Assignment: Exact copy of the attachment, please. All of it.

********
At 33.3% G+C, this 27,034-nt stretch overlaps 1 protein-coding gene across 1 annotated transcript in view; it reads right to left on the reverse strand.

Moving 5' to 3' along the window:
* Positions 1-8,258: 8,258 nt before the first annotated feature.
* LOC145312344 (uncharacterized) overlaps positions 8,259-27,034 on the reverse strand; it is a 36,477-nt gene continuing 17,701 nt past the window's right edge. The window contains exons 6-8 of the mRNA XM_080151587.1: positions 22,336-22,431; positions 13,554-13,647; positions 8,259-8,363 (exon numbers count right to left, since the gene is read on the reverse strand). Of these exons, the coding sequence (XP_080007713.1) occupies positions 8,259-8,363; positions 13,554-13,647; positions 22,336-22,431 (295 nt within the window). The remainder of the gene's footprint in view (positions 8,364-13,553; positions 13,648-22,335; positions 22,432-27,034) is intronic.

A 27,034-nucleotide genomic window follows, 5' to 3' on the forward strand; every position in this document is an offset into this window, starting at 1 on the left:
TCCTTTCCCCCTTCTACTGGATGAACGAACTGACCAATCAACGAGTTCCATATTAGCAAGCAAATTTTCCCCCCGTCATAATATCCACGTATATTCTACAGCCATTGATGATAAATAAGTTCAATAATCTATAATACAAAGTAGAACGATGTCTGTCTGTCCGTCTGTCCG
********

At 33.3% G+C, this 27,034-nt stretch overlaps 1 protein-coding gene across 1 annotated transcript in view; it reads right to left on the reverse strand.

Moving 5' to 3' along the window:
* Positions 1-8,258: 8,258 nt before the first annotated feature.
* LOC145312344 (uncharacterized) overlaps positions 8,259-27,034 on the reverse strand; it is a 36,477-nt gene continuing 17,701 nt past the window's right edge. The window contains exons 6-8 of the mRNA XM_080151587.1: positions 22,336-22,431; positions 13,554-13,647; positions 8,259-8,363 (exon numbers count right to left, since the gene is read on the reverse strand). Of these exons, the coding sequence (XP_080007713.1) occupies positions 8,259-8,363; positions 13,554-13,647; positions 22,336-22,431 (295 nt within the window). The remainder of the gene's footprint in view (positions 8,364-13,553; positions 13,648-22,335; positions 22,432-27,034) is intronic.

A 27,034-nucleotide genomic window follows, 5' to 3' on the forward strand; every position in this document is an offset into this window, starting at 1 on the left:
TCCTTTCCCCCTTCTACTGGATGAACGAACTGACCAATCAACGAGTTCCATATTAGCAAGCAAATTTTCCCCCCGTCATAATATCCACGTATATTCTACAGCCATTGATGATAAATAAGTTCAATAATCTATAATACAAAGTAGAACGATGTCTGTCTGTCCGTCTGTCCG